Sometimes I find that I wrote a past blog that I can't improve upon, but that addresses an ongoing yearly issue. This post is such a one, and rather than try to reinvent my own wheel, I'm just going to re-post this one. :) Best wishes to everyone for the approaching New Year of 2011!
We're at that inevitable moment approaching the New Year where practically everyone you speak with throws the "What's your New Year's resolution?" question at you. Don't get me wrong - this practice works for a lot of people to get motivated, start the New Year fresh, get organized and make lists of all the things they plan to accomplish. I've never embraced the resolution concept because I don't enjoy having something hanging over my head, making me feel obligated to do, be or feel differently on a specific timeline. To be facetious for a wee moment, I'm more a fan of the "Just say 'No!' to New Year's Resolutions!" mindset.
I am of the opinion that striving to live daily in a conscious manner works better. This may sound like a cop-out, but the reverse is actually true. By living consciously, I mean paying attention to my thoughts, my actions, my words, my tone of voice, even my physical movements and the things I eat and drink on a daily basis. It requires being physically, mentally and emotionally present on a moment by moment basis, again, each and every day.
I can tell you that choosing to embrace this concept is challenging. There are plenty of days that I fail spectacularly on all of the above. Those are the days that can be frustrating, yes. However, the concept of living consciously is not meant to be an onerous task, or an invisible tool with which to torment ourselves. For me, it is a personal choice to strive each day to be the best version of myself it is possible to accomplish. On the days that I fall short of my own personal expectations, I am then realistic and kind to myself. There are going to be those days where things, people, traffic, work, kids, etc., all conspire to make any sane person's head want to spin around on their shoulders. Bad days happen.
What I have found, over the years that I began to actively incorporate this practice of living consciously into my daily existence, is that the more you do it, the easier it becomes. I am fortunate to have a calm, peaceful core nature which serves me well in business situations where various personalities can clash, tempers can fray and power struggles are constant. At a very young age, something within me recognized that operating in what I call a reactive (i.e., unconscious) manner produced people who walked around in a constant state of dissatisfaction. I observed, studied, did a lot of thinking and reading and resolved to not be that same reactive type of personality. Being mindful of my actions is how I chose to live my life, and from that point forward, it has worked for me.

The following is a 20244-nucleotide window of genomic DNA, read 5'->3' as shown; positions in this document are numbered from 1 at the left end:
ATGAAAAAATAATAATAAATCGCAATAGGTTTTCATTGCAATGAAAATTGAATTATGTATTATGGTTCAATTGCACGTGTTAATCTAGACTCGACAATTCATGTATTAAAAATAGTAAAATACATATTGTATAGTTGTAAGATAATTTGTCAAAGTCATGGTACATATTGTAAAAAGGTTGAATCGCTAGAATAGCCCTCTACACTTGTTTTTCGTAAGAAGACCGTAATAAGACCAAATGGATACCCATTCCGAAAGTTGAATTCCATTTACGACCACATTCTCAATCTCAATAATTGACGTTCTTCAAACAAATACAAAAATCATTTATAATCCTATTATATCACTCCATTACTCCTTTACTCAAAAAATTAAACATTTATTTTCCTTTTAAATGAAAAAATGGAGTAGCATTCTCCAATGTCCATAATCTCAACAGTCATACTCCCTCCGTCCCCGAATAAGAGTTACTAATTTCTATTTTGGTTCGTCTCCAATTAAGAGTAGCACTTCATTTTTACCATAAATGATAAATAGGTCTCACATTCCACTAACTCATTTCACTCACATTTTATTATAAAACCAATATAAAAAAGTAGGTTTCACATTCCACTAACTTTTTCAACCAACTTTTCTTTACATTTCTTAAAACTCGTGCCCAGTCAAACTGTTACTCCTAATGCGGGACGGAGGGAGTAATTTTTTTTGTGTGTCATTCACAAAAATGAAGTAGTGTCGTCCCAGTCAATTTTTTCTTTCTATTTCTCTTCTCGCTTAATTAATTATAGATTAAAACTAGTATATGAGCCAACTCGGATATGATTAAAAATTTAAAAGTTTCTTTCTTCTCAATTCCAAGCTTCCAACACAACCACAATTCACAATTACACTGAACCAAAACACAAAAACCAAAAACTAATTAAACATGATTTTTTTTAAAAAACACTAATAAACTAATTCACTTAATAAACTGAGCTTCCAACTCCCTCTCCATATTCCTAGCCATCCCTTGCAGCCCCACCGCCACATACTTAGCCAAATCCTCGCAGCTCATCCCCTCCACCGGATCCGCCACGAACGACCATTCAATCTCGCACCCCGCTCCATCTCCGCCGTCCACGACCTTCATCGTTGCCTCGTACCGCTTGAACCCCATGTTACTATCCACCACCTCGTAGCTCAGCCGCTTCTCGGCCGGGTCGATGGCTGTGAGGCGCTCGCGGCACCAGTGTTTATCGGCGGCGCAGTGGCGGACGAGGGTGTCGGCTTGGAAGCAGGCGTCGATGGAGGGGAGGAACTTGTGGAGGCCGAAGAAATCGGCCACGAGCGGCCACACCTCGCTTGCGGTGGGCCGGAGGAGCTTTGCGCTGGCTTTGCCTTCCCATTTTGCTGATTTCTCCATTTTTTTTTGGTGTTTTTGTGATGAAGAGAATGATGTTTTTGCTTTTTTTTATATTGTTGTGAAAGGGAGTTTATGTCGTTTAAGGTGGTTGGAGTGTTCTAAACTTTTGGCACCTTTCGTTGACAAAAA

Does all of this mean I think I shouldn't embrace the New Year's Resolution craze? Am I saying I'm perfect and not in need of resolving to change certain things? Of course not - I am far from perfect and certainly it is true that I have my own rough edges in need of smoothing and refining. I just prefer to address those issues and behaviors on a regular, daily basis, rather than letting it all build up to tackle at the beginning of the New Year. That way, when the New Year does roll in to greet me, I am able to step forward with enjoyment and not dread some looming list of Have To's that will hang over my head and dog my every waking moment.
This is what works for me, so in a sense, if pushed to write out a resolution for the New Year of 2010, or any future New Year (as I re-post this for the approaching 2011 New Year) it would be to stay true to my convictions and continue to live in the purposeful manner that works well for me. This works so well for me, in fact, that it is the basis of a manuscript I am writing and have intentions of submitting for publication in the near future, so please stay tuned for news of this! As this year winds to conclusion, I wish you all the best, brightest approach to the New Year that each of you can imagine for yourselves.